Fail2ban is available in virtually every distribution's repositories now, and it has become my go-to. Not only is it an extensible Swiss-army knife of brute-force authentication prevention, it comes with an additional bevy of filters to detect other attempts to do bad things to your system. If you do nothing but install it, run it, keep it updated and turn on its filters for any services you run, especially SSH, you will be far better off than you were otherwise. As for me, I have other higher-level software like WordPress log to auth.log for filtering and banning of malefactors with Fail2ban. You can custom-configure how long to ban based on how many filter matches (like failed login attempts of various kinds) and specify longer bans for "recidivist" abusers that keep coming back.

Here's one example of the extensibility of the tool. During log review (another important component of a holistic security approach), I noticed many thousands of the following kinds of probes, coming especially from China:

sshd[***]: Received disconnect from **.**.**.**: 11: Bye Bye [preauth]
sshd[***]: Received disconnect from **.**.**.**: 11: Bye Bye [preauth]
sshd[***]: Received disconnect from **.**.**.**: 11: Bye Bye [preauth]

There were two forms of this, and I could not find any explanation of a known exploit that matched this pattern, but there had to be a reason I was getting so many so quickly. It wasn't enough to be a denial of service, but it was a steady flow. Either it was a zero-day exploit or some algorithm sending malformed requests of various kinds hoping to trigger a memory problem in hopes of uncovering an exploit—in any case, there was no reason to allow them to continue.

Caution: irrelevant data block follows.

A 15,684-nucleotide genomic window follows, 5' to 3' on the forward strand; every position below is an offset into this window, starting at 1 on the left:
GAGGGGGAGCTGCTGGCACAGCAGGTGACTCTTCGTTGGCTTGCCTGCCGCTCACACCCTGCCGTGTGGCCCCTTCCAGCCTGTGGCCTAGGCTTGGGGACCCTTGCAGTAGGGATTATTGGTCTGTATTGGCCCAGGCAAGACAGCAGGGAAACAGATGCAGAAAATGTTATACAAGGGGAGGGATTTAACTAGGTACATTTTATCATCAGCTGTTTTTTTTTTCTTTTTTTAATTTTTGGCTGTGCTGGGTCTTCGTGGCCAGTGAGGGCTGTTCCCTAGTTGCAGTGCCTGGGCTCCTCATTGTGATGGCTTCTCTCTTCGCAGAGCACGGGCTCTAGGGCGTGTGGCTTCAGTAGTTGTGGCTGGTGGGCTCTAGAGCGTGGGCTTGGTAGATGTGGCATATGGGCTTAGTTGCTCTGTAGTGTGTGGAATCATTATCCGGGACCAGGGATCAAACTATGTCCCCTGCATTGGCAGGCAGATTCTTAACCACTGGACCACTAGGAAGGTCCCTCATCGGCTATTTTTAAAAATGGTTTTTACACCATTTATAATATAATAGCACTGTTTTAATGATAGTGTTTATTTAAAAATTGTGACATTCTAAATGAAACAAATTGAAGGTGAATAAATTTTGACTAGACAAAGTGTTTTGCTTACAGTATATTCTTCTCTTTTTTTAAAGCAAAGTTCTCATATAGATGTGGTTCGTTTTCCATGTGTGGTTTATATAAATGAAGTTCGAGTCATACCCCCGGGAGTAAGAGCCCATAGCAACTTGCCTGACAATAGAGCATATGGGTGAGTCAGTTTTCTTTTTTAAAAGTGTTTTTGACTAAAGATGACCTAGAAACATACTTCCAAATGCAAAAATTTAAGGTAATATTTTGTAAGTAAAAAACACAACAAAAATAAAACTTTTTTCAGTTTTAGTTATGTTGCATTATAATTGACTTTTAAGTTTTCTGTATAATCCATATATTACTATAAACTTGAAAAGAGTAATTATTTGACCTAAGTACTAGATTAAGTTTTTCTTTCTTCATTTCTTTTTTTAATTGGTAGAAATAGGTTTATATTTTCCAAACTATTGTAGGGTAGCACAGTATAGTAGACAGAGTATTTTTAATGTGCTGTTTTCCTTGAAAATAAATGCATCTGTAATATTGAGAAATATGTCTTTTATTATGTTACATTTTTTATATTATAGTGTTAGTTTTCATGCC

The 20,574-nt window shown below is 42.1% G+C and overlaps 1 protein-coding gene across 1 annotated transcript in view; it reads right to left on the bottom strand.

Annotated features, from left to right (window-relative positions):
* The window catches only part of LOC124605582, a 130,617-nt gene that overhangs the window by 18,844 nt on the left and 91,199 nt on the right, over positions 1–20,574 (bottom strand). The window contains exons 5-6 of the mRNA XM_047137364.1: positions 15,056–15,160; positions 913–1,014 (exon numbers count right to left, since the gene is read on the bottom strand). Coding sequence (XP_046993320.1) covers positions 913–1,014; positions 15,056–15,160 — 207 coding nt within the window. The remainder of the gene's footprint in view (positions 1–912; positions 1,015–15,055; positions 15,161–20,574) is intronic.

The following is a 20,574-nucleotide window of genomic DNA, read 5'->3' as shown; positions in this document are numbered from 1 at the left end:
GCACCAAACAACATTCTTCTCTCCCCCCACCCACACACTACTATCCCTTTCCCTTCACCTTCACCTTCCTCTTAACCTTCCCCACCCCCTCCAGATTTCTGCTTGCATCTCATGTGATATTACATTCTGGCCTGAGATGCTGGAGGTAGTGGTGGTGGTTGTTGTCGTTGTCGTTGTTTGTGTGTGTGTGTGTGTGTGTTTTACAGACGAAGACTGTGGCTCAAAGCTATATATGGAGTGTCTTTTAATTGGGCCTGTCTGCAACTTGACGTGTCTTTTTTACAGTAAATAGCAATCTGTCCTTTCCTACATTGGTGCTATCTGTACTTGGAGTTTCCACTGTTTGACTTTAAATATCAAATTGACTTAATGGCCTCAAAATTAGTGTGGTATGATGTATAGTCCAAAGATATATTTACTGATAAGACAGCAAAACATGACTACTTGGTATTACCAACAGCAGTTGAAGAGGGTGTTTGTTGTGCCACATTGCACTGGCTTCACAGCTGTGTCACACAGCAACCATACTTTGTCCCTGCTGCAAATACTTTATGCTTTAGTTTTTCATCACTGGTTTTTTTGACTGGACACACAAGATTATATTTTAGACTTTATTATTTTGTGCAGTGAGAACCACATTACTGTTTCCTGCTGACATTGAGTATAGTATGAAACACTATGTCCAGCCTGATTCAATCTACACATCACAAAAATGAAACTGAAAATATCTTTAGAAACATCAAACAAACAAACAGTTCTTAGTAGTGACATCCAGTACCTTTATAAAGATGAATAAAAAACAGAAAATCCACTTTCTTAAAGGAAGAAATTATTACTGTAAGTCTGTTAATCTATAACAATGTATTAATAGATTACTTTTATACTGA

I added this line to the failregex = section of /etc/fail2ban/filter.d/sshd.local:

^%(__prefix_line)sReceived disconnect from <HOST>: 
 ↪11: (Bye Bye)? \[preauth\]$

Within minutes, I had banned 20 new IP addresses, and my logs were almost completely clear of these lines going forward.

By now, you've seen my three primary principles of server hardening in action enough to know that systematically applying them to your systems will have you churning out reasonably hardened systems in no time. But, just to reiterate one more time:

  1. Minimize attack surface.

  2. Secure whatever remains and must be exposed.

  3. Assume all security measures will be defeated.

Feel free to give me a shout and let me know what you thought about the article. Let me know your thoughts on what I decided to include, any major omissions I cut for the sake of space you thought should have been included, and things you'd like to see in the future!